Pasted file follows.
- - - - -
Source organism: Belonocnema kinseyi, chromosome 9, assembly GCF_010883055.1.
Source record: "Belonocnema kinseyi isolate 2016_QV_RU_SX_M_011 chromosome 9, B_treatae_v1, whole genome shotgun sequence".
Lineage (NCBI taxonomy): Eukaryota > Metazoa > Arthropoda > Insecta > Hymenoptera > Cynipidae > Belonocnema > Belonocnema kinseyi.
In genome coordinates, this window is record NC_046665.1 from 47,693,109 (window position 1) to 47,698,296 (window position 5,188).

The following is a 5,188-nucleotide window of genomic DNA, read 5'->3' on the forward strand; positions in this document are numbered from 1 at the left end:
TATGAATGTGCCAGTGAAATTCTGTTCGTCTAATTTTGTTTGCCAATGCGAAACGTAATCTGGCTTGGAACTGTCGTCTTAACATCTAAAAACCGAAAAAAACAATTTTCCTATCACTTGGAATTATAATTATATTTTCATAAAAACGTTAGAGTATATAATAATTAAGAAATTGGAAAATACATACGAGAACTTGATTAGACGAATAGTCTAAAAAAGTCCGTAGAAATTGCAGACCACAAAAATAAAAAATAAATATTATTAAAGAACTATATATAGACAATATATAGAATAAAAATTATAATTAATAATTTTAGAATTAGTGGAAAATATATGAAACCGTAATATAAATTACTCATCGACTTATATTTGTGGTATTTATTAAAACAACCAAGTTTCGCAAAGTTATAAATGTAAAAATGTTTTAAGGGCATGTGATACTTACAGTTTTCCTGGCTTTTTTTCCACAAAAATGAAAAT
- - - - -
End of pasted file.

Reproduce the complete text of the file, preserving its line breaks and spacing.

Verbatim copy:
Source organism: Belonocnema kinseyi, chromosome 9, assembly GCF_010883055.1.
Source record: "Belonocnema kinseyi isolate 2016_QV_RU_SX_M_011 chromosome 9, B_treatae_v1, whole genome shotgun sequence".
Lineage (NCBI taxonomy): Eukaryota > Metazoa > Arthropoda > Insecta > Hymenoptera > Cynipidae > Belonocnema > Belonocnema kinseyi.
In genome coordinates, this window is record NC_046665.1 from 47,693,109 (window position 1) to 47,698,296 (window position 5,188).

The following is a 5,188-nucleotide window of genomic DNA, read 5'->3' on the forward strand; positions in this document are numbered from 1 at the left end:
TATGAATGTGCCAGTGAAATTCTGTTCGTCTAATTTTGTTTGCCAATGCGAAACGTAATCTGGCTTGGAACTGTCGTCTTAACATCTAAAAACCGAAAAAAACAATTTTCCTATCACTTGGAATTATAATTATATTTTCATAAAAACGTTAGAGTATATAATAATTAAGAAATTGGAAAATACATACGAGAACTTGATTAGACGAATAGTCTAAAAAAGTCCGTAGAAATTGCAGACCACAAAAATAAAAAATAAATATTATTAAAGAACTATATATAGACAATATATAGAATAAAAATTATAATTAATAATTTTAGAATTAGTGGAAAATATATGAAACCGTAATATAAATTACTCATCGACTTATATTTGTGGTATTTATTAAAACAACCAAGTTTCGCAAAGTTATAAATGTAAAAATGTTTTAAGGGCATGTGATACTTACAGTTTTCCTGGCTTTTTTTCCACAAAAATGAAAAT